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Pediatr Diabetes. 2008 Apr;9(2):87-95. doi: 10.1111/j.1399-5448.2007.00274.x. Epub 2008 Jan 12.

Effects of prior hypoglycemia and hyperglycemia on cognition in children with type 1 diabetes mellitus.

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1
Department of Psychiatry, Washington University School of Medicine, St. Louis, MO 63110, USA.

Abstract

OBJECTIVE:

Despite the general consensus that youth with type 1 diabetes mellitus (T1DM) can experience modest cognitive impairment, debate continues over the role of severe hypoglycemia (Hypo) and/or hyperglycemia (Hyper) in producing such impairment. Our aim was to determine how Hypo and Hyper experienced during brain development predict patterns of subsequent cognitive performance in youth with T1DM.

METHODS:

We tested youth aged 5-16 yr (T1DM, n = 117; non-diabetic sibling controls, n = 58) on cognitive tasks (verbal and spatial intelligence, verbal and spatial memory, and processing speed). T1DM participants were categorized as having experienced 0, 1-2, or 3 or more (3+) Hypo episodes, as having their first Hypo episode before or after 5 yr of age and as having early (before age 5) or late (after age 5) diabetes onset. Hyper exposure was estimated with median hemoglobin A1c, adjusted for diabetes duration for each subject.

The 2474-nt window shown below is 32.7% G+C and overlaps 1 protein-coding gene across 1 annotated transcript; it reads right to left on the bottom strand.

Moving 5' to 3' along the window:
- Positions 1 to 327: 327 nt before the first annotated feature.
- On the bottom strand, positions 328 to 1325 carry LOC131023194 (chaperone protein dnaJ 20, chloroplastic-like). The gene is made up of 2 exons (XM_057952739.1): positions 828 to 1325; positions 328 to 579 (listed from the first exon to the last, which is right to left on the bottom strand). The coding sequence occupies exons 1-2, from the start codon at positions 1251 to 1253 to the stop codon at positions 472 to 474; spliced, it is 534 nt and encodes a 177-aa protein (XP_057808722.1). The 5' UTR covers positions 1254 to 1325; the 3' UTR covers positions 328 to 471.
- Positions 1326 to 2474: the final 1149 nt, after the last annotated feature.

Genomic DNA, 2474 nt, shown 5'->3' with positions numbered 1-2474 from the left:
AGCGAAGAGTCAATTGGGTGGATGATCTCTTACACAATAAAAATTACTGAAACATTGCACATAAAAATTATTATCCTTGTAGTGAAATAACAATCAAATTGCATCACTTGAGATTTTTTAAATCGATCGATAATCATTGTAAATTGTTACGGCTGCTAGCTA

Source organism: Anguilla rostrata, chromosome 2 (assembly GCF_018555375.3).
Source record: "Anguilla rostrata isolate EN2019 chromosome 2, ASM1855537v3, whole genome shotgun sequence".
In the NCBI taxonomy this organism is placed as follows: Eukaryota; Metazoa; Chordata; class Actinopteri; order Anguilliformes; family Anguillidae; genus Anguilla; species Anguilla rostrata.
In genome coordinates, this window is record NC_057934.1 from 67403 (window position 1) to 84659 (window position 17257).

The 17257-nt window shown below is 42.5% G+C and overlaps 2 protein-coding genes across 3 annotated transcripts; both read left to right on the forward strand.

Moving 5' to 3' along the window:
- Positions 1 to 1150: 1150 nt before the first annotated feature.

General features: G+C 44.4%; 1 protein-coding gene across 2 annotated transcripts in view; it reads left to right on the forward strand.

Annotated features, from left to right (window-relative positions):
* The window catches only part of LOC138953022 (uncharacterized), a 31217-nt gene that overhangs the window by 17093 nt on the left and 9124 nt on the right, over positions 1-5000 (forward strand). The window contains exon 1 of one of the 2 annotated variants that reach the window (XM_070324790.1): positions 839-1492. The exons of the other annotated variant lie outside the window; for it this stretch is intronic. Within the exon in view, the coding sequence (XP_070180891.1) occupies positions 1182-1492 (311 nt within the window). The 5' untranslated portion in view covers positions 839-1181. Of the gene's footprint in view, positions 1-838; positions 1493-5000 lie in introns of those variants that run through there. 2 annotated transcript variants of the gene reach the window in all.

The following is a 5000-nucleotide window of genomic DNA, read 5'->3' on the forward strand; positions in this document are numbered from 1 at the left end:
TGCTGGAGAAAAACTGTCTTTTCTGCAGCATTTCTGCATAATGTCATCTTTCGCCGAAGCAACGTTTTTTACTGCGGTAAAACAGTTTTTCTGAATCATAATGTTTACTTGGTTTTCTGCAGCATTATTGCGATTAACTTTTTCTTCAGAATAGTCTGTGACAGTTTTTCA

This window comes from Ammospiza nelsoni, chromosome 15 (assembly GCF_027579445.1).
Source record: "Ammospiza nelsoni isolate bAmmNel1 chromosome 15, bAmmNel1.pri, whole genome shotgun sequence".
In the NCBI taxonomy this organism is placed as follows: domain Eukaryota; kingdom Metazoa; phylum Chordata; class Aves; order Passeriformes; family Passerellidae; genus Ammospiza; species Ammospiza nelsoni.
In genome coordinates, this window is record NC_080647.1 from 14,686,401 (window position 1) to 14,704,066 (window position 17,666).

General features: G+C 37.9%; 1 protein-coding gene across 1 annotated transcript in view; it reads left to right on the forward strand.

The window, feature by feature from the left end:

RESULTS:

The group with T1DM had lower estimated verbal intelligence than sibling controls. Within the T1DM group, verbal intelligence was reduced with increased exposure to Hyper, not to Hypo. In contrast, spatial intelligence and delayed recall were reduced only with repeated Hypo, particularly when Hypo episodes occurred before the age of 5 yr. Age of onset did not explain these results.

CONCLUSIONS:

Hypo and Hyper have qualitatively different effects on cognitive function in T1DM that depend in part on the timing of exposure during development, independent of onset age. This information extends the known benefits of avoiding both Hypo and chronic Hyper during childhood to include preservation of specific cognitive skills.

[Indexed for MEDLINE]

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